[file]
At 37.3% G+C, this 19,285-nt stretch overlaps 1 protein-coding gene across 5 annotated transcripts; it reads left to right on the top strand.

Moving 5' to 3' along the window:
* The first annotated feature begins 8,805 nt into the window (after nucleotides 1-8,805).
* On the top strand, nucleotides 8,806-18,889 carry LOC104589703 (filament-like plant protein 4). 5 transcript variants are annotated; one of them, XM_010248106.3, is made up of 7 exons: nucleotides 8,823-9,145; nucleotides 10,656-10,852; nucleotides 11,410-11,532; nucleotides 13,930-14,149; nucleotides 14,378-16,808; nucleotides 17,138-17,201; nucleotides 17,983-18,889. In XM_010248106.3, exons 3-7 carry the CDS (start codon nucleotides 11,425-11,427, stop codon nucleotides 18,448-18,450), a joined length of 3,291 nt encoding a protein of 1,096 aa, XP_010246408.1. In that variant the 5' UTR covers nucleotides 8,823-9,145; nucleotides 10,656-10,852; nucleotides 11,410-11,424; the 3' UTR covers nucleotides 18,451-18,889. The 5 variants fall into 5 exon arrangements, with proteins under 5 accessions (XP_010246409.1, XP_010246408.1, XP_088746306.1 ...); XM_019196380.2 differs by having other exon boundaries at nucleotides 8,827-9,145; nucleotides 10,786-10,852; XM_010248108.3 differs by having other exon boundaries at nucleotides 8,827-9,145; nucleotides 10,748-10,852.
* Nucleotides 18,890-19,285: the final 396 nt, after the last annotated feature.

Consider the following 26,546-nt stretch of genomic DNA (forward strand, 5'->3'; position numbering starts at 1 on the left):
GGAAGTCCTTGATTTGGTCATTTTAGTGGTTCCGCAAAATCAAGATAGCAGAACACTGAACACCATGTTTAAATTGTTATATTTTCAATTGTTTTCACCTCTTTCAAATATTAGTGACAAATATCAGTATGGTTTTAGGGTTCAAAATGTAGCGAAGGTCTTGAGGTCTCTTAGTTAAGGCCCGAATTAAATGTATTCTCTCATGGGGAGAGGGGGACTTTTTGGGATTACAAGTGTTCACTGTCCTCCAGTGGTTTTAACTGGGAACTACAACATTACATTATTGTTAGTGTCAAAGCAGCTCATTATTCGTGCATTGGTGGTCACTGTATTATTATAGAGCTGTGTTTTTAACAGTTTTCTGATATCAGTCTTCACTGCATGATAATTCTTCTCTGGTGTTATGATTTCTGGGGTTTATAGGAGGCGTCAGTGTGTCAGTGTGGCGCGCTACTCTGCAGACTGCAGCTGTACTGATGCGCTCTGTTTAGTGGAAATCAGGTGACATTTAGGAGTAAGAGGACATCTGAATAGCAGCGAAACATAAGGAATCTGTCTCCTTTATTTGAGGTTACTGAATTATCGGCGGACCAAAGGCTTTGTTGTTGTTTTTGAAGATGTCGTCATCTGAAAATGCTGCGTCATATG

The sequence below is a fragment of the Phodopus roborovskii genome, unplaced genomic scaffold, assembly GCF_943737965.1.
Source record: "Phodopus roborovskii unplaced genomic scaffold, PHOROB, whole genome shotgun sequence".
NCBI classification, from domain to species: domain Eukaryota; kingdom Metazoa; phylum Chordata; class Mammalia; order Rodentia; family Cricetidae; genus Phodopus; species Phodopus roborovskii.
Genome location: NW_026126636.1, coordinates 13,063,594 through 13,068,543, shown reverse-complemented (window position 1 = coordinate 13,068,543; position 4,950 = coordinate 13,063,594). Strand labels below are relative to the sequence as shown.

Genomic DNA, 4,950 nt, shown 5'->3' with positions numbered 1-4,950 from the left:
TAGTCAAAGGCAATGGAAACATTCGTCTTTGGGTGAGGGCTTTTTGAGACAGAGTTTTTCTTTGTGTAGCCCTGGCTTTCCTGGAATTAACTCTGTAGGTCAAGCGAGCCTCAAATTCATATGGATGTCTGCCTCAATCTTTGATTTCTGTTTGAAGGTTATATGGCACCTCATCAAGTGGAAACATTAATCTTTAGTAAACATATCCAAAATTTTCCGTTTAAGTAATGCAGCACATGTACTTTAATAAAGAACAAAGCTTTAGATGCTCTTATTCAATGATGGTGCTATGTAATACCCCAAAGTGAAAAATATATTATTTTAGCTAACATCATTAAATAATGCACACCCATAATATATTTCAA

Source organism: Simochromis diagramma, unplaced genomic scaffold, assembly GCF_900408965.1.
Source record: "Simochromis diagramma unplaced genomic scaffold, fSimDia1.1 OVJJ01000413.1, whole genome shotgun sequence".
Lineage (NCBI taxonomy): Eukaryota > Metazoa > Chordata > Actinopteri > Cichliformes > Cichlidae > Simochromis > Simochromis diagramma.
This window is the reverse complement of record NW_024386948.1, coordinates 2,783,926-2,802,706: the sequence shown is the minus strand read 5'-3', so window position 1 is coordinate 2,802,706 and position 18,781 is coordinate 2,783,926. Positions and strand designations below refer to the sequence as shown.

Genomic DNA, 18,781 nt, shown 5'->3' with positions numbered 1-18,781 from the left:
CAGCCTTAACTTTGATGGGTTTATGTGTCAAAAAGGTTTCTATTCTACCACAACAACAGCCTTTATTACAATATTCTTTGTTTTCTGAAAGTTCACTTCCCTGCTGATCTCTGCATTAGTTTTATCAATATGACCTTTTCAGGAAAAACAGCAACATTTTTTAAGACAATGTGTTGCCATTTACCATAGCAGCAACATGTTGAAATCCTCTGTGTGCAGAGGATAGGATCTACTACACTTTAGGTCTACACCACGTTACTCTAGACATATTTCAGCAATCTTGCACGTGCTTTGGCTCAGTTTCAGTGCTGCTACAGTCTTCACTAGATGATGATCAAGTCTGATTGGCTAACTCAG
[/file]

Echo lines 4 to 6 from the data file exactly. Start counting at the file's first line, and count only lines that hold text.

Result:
* On the top strand, nucleotides 8,806-18,889 carry LOC104589703 (filament-like plant protein 4). 5 transcript variants are annotated; one of them, XM_010248106.3, is made up of 7 exons: nucleotides 8,823-9,145; nucleotides 10,656-10,852; nucleotides 11,410-11,532; nucleotides 13,930-14,149; nucleotides 14,378-16,808; nucleotides 17,138-17,201; nucleotides 17,983-18,889. In XM_010248106.3, exons 3-7 carry the CDS (start codon nucleotides 11,425-11,427, stop codon nucleotides 18,448-18,450), a joined length of 3,291 nt encoding a protein of 1,096 aa, XP_010246408.1. In that variant the 5' UTR covers nucleotides 8,823-9,145; nucleotides 10,656-10,852; nucleotides 11,410-11,424; the 3' UTR covers nucleotides 18,451-18,889. The 5 variants fall into 5 exon arrangements, with proteins under 5 accessions (XP_010246409.1, XP_010246408.1, XP_088746306.1 ...); XM_019196380.2 differs by having other exon boundaries at nucleotides 8,827-9,145; nucleotides 10,786-10,852; XM_010248108.3 differs by having other exon boundaries at nucleotides 8,827-9,145; nucleotides 10,748-10,852.
* Nucleotides 18,890-19,285: the final 396 nt, after the last annotated feature.

Consider the following 26,546-nt stretch of genomic DNA (forward strand, 5'->3'; position numbering starts at 1 on the left):